Don’t Forget the Art

Stories abound about the seasoned paratrooper who, after thousands of successful jumps, one day steps out of the plane only to realize too late that he has forgotten his parachute*. By contrast, it’s hard to image a novice jumper ever making the same mistake. Due maybe more to nerves than know-how, it’s safe to assume that she would check her gear meticulously, ensuring it is connected properly, free of knots, and so forth.


Like the seasoned paratrooper, however, I recently showed up at a festival in downtown Baltimore only to realize that I had forgotten to bring my art. Read that sentence again. I am an artist, one who is interested in sharing my work with others and, if the planets align perfectly, perhaps even selling a few pieces. I have hawked my wares at hundreds of shows in the last two years. And, yet, I forgot to pack my art when going to an event where people might be interested in buying it!!!

Thankfully, I had plenty of supplies with me, so was able to fashion some new pieces on the spot. It wasn’t perfect, but got me through the day. But, it got me thinking: How can you prevent yourself from showing up at your next event unprepared?  With that thought in mind, here are a few tips.

1. Make a list.
What do you need to pack? In what order? What back-up plans do you need to have for rain, heat, lack or electricity, etc. Like the Boy Scouts, you want to be prepared for every situation. And, you can significantly reduce your stress and the possibility for error if you write this list down and consult it as you prepare for an event.

2. Check it twice.
The great irony of this situation is that I actually keep a laminated copy of my packing list in the Art Van Gogh at all times. This morning, I just didn’t consult it. I’ve done this a million times, I figured. What could possibly go wrong? Lots, it turns out! Become disciplined about going through your checklist each and every time you head out to an event and when you come back in after an event.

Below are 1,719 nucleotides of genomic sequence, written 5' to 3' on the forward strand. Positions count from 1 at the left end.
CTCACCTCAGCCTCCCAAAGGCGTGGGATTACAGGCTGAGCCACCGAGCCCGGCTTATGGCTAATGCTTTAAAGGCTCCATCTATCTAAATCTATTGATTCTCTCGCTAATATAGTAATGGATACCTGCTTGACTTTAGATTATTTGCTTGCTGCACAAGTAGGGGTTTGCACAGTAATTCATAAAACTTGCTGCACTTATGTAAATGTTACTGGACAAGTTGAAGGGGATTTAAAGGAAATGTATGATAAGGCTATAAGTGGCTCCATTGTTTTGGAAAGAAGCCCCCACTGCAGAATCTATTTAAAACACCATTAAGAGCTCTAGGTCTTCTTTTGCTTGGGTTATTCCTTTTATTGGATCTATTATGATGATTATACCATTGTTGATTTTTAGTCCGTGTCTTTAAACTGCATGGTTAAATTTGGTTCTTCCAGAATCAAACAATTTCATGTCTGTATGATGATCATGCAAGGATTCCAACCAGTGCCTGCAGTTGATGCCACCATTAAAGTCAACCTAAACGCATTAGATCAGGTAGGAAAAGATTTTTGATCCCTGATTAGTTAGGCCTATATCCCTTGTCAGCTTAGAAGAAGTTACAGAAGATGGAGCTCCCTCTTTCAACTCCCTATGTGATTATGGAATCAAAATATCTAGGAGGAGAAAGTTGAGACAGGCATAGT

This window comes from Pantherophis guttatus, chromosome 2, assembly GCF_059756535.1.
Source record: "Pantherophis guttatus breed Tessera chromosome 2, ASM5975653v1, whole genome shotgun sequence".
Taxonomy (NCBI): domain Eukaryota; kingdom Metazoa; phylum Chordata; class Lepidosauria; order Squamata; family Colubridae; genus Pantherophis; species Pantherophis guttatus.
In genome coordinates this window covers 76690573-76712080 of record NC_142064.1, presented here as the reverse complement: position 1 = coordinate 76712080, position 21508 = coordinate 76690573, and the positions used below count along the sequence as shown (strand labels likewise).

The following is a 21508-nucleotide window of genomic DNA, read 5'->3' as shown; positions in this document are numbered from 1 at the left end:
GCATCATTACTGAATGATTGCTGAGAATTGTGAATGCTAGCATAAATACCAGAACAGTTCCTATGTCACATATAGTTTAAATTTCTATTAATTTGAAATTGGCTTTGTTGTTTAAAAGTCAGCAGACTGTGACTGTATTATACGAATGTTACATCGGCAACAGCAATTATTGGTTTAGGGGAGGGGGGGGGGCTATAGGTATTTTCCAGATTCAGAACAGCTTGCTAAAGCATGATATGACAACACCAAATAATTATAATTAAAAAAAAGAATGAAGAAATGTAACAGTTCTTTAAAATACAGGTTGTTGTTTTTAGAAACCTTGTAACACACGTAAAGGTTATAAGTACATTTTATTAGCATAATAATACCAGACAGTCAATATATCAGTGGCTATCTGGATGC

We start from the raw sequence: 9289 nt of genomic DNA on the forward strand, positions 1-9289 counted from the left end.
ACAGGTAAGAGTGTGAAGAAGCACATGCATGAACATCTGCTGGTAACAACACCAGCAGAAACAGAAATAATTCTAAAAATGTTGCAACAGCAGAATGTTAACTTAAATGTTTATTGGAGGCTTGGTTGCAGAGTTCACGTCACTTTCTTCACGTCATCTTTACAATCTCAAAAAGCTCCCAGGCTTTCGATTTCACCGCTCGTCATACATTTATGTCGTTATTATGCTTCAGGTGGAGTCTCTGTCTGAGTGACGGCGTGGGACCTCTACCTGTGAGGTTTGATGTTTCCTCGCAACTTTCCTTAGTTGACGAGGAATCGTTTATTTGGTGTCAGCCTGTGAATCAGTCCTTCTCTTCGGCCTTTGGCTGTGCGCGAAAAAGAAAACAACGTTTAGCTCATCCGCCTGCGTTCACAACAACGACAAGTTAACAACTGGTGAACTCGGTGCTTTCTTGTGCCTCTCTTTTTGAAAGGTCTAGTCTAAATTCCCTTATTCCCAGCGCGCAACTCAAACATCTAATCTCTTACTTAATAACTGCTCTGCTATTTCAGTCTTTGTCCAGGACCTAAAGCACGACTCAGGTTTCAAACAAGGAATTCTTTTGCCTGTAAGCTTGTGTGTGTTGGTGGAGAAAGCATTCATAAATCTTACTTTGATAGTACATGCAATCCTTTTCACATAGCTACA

3. Try to “buy” some time
We always try to pack up the Art Van Gogh and, whenever possible, actually set up for an event the day before the show actually starts. Obviously, this isn’t always possible, but it has the dual effect of alerting you to forgotten items before the show opens and greatly reduces the hustle and stress of opening day.

4. Conduct a post-mortem.
During the course of a show, lots of ideas come up— from customers, co-workers, event organizers, other artists, and even from the depths of your own mind. Capture these ideas – good, bad, and otherwise – in an email to yourself, an organization app like Evernote, or on a plain old piece of scratch paper. Review them right after the show, when the iron is hot and the ideas are fresh, and make any necessary adjustments – particularly in regards to your packing list, preparation timeline, staffing plan, and so forth – before you begin preparations for your next event.

Have a secret to staying on top of the little thing or a funny packing story of your own? Share it below.

* I recently read this story about the paratrooper who INTENTIONALLY jumped out of a plane without a chute.  Needless to say, the success of his jump does not even slightly change the way I feel about the importance of a chute on such an endeavor!